Showing posts with label Capcom. Show all posts
Showing posts with label Capcom. Show all posts

Dreamcast Covers that Go Hard (and Some More that Can Go Straight in the Bin)

Like the greatest album covers in the world, some games make a great impression even when sitting on a shelf. Whilst previews in the media, video trailers and word of mouth are vitally important, it would be wise not to underestimate the immediate impact a game’s cover can have on those with more impressionable minds. Generic artwork or uninspiring stylistic choices may be fine if the game has loads of pre-release hype or a big name license, but stick some glorious artwork from a talented artist on the cover and you're near enough guaranteed some extra interest.

The Dreamcast's small but beautiful library of games is jam-packed with turn-of-the-millennium style and innovation, and this is present in some of the artwork which adorned gaming shelves worldwide. Some are of course, iconic - Ulala's presence on the Space Channel 5 artwork, the striking simplicity of the PAL/Japanese covers of Crazy Taxi, Shenmue's epicness - but there are some that deserve more attention. These are works of art - they deserve to be blown up to a larger size, framed and hung in the finest of art galleries. So it's time to put my best gallery curator hat on and showcase why I think these fifteen choice cuts of Dreamcast cover art glory are examples worthy of so much praise, followed by five duds that deserve the complete opposite...

All covers used in this article come from Sega Retro, unless stated otherwise. Let's get into them...

The Dreamcast covers that go hard...

Spawn: In The Demon's Hand

I could have picked any of the cover variations of this release, as they are all absolutely epic in nature, but I've chosen the standard Japanese cover. Looking more like some great, unknown fantasy war metal album cover, this puts Todd McFarlane's comic masterpiece centre stage with a swirling mass of metal, cloak and spikes. Spawn is the ultimate badass antihero, an imposing demonic hellspawn, and a character that is designed to be visually interesting in whatever angle, pose or situation he is depicted in. As a game, In the Demon's Hand falls a little short, but the cover art surely must have led to a few extra sales.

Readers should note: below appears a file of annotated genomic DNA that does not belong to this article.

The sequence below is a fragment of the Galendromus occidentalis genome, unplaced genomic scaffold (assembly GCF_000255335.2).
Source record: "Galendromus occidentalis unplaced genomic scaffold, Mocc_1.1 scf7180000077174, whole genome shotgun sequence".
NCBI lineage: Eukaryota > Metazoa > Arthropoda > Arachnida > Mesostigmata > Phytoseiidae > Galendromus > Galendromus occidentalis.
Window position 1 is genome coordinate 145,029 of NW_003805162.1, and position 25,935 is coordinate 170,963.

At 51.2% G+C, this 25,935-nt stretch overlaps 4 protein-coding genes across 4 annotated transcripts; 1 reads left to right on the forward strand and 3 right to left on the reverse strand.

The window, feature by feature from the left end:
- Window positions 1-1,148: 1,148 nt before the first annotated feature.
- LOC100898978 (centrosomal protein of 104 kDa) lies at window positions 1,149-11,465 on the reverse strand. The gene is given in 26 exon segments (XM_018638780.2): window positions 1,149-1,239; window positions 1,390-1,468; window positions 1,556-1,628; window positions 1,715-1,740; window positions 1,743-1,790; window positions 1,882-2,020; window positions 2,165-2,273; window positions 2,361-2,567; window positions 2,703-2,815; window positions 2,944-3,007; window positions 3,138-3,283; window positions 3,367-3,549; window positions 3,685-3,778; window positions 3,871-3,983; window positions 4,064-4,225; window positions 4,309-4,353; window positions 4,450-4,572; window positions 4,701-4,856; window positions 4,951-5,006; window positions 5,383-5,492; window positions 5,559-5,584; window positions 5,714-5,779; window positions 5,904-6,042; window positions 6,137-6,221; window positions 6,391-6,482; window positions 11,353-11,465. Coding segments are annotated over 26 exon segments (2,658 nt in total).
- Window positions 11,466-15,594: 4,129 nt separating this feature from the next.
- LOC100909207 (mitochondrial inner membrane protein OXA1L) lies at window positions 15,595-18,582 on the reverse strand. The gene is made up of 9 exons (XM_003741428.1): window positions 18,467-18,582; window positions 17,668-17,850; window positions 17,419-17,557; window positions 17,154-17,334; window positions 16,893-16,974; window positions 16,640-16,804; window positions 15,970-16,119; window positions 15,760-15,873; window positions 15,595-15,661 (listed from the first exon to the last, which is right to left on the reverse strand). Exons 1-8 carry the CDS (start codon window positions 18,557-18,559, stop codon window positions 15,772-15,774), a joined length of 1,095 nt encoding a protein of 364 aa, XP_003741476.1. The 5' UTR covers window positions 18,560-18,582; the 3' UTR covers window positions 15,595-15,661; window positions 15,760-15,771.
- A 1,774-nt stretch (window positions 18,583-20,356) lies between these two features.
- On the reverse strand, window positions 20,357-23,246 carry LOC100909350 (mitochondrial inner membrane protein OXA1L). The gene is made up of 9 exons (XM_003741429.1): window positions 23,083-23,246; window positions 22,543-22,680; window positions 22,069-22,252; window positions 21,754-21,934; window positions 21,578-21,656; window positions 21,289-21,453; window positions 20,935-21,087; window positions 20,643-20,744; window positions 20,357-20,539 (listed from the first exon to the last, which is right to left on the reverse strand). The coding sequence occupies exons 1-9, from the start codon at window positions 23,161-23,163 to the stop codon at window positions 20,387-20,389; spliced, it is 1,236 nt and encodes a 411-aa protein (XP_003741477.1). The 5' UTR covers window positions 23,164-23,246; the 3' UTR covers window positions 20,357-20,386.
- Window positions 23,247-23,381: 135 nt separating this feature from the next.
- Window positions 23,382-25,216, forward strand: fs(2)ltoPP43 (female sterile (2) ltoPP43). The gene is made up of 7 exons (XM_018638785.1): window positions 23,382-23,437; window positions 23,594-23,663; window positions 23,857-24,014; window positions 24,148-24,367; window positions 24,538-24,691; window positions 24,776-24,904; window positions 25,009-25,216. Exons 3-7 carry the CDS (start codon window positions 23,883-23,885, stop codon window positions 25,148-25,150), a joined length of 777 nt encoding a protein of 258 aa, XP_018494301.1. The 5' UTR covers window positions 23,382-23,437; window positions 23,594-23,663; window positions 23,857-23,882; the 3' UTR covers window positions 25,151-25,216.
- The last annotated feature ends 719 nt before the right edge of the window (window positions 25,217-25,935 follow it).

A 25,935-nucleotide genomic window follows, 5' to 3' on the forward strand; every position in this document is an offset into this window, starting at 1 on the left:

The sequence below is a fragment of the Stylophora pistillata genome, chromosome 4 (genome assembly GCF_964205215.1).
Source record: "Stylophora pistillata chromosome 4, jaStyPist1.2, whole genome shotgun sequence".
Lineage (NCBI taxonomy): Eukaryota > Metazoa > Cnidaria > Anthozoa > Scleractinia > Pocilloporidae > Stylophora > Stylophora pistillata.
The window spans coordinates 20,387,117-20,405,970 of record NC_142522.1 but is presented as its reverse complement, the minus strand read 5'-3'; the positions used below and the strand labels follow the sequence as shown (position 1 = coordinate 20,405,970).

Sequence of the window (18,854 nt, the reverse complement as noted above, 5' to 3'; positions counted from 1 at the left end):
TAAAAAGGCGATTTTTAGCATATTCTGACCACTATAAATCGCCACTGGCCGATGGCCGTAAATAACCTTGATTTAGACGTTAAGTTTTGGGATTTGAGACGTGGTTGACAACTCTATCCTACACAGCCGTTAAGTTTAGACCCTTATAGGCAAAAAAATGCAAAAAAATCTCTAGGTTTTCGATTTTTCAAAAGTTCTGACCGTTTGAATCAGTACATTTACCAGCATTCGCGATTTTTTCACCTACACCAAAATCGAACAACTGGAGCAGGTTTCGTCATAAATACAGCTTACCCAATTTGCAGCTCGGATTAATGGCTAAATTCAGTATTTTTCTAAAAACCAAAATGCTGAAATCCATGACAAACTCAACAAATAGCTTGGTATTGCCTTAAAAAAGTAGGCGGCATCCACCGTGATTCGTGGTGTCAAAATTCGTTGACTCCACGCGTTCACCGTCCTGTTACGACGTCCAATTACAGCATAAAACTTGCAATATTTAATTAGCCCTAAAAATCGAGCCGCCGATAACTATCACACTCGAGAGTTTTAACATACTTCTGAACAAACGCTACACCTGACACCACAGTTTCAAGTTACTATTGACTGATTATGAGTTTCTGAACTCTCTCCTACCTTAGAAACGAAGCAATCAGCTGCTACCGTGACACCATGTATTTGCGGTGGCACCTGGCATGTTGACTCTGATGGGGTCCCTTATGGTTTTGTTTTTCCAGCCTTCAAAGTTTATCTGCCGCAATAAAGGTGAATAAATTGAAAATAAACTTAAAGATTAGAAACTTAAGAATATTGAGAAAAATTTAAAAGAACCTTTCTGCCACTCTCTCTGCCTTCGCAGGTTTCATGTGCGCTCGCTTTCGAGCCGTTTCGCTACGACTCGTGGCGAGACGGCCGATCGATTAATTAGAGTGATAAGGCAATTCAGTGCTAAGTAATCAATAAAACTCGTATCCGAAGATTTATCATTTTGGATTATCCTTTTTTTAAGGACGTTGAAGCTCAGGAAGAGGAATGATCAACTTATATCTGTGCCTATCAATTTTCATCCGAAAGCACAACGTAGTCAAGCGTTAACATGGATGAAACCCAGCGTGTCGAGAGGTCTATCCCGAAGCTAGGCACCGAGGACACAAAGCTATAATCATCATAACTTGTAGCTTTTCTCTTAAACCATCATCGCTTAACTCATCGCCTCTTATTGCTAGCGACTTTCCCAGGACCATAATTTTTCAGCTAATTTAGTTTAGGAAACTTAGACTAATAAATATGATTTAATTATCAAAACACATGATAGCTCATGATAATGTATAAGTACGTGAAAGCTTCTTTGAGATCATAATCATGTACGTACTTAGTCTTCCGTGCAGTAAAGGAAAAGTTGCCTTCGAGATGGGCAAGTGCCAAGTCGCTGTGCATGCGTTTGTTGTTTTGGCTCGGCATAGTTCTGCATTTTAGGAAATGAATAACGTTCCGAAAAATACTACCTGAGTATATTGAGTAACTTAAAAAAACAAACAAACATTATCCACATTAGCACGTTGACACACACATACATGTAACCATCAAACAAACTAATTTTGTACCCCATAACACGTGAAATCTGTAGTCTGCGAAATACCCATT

The artwork for the standard Japanese version, as well as that used on other examples of the game, seem to have been taken from Spawn issue 95. The limited first print edition of the game released in Japan came with a cardboard slipcase with artwork similar to the US and PAL releases - all of which are based on the cover of 95.

The Japanese limited first print edition slipcase artwork (Credit: PlayAsia)

The US cover has the same artwork as both the Japanese slipcase and the PAL release. It's a bit cleaner than the standard Japanese cover, and not as impactful.

The cover art for Spawn issue 95, the artwork of which was the basis for the game covers above.

Mars Matrix (Japanese cover)